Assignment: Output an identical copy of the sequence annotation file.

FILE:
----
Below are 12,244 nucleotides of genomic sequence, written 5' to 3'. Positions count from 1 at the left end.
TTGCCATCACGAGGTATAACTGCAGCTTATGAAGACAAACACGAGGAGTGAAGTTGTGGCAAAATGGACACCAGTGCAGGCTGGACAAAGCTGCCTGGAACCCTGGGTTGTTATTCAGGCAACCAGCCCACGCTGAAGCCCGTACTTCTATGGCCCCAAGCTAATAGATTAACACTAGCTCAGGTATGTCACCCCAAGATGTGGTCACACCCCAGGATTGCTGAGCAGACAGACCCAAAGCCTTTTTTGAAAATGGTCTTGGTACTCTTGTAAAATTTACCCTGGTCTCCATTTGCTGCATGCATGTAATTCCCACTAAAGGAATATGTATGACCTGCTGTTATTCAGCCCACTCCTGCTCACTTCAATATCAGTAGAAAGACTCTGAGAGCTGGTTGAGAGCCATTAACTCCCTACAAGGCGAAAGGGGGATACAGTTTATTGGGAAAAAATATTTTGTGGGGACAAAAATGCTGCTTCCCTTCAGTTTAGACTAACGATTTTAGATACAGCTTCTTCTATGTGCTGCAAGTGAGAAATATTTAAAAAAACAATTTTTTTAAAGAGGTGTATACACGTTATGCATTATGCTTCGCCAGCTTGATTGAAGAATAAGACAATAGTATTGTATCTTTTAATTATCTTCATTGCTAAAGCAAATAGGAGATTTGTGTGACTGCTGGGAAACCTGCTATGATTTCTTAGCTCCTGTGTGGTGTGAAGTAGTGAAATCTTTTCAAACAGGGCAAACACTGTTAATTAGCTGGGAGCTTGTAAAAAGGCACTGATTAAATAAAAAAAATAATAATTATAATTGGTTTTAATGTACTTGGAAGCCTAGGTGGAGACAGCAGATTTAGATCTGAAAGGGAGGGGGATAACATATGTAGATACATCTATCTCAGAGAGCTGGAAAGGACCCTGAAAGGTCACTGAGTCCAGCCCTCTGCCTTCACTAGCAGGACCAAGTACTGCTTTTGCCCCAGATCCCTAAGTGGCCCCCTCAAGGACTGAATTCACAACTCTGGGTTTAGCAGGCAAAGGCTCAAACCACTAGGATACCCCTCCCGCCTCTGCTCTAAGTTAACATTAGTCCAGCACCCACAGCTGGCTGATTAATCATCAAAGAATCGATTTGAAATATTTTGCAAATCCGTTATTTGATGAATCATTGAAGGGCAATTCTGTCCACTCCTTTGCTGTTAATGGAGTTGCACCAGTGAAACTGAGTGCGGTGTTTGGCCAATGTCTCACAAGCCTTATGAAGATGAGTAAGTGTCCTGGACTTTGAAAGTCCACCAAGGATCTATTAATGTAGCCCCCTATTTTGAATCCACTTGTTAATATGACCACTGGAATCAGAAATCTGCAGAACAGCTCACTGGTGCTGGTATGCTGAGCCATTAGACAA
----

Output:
Below are 12,244 nucleotides of genomic sequence, written 5' to 3'. Positions count from 1 at the left end.
TTGCCATCACGAGGTATAACTGCAGCTTATGAAGACAAACACGAGGAGTGAAGTTGTGGCAAAATGGACACCAGTGCAGGCTGGACAAAGCTGCCTGGAACCCTGGGTTGTTATTCAGGCAACCAGCCCACGCTGAAGCCCGTACTTCTATGGCCCCAAGCTAATAGATTAACACTAGCTCAGGTATGTCACCCCAAGATGTGGTCACACCCCAGGATTGCTGAGCAGACAGACCCAAAGCCTTTTTTGAAAATGGTCTTGGTACTCTTGTAAAATTTACCCTGGTCTCCATTTGCTGCATGCATGTAATTCCCACTAAAGGAATATGTATGACCTGCTGTTATTCAGCCCACTCCTGCTCACTTCAATATCAGTAGAAAGACTCTGAGAGCTGGTTGAGAGCCATTAACTCCCTACAAGGCGAAAGGGGGATACAGTTTATTGGGAAAAAATATTTTGTGGGGACAAAAATGCTGCTTCCCTTCAGTTTAGACTAACGATTTTAGATACAGCTTCTTCTATGTGCTGCAAGTGAGAAATATTTAAAAAAACAATTTTTTTAAAGAGGTGTATACACGTTATGCATTATGCTTCGCCAGCTTGATTGAAGAATAAGACAATAGTATTGTATCTTTTAATTATCTTCATTGCTAAAGCAAATAGGAGATTTGTGTGACTGCTGGGAAACCTGCTATGATTTCTTAGCTCCTGTGTGGTGTGAAGTAGTGAAATCTTTTCAAACAGGGCAAACACTGTTAATTAGCTGGGAGCTTGTAAAAAGGCACTGATTAAATAAAAAAAATAATAATTATAATTGGTTTTAATGTACTTGGAAGCCTAGGTGGAGACAGCAGATTTAGATCTGAAAGGGAGGGGGATAACATATGTAGATACATCTATCTCAGAGAGCTGGAAAGGACCCTGAAAGGTCACTGAGTCCAGCCCTCTGCCTTCACTAGCAGGACCAAGTACTGCTTTTGCCCCAGATCCCTAAGTGGCCCCCTCAAGGACTGAATTCACAACTCTGGGTTTAGCAGGCAAAGGCTCAAACCACTAGGATACCCCTCCCGCCTCTGCTCTAAGTTAACATTAGTCCAGCACCCACAGCTGGCTGATTAATCATCAAAGAATCGATTTGAAATATTTTGCAAATCCGTTATTTGATGAATCATTGAAGGGCAATTCTGTCCACTCCTTTGCTGTTAATGGAGTTGCACCAGTGAAACTGAGTGCGGTGTTTGGCCAATGTCTCACAAGCCTTATGAAGATGAGTAAGTGTCCTGGACTTTGAAAGTCCACCAAGGATCTATTAATGTAGCCCCCTATTTTGAATCCACTTGTTAATATGACCACTGGAATCAGAAATCTGCAGAACAGCTCACTGGTGCTGGTATGCTGAGCCATTAGACAA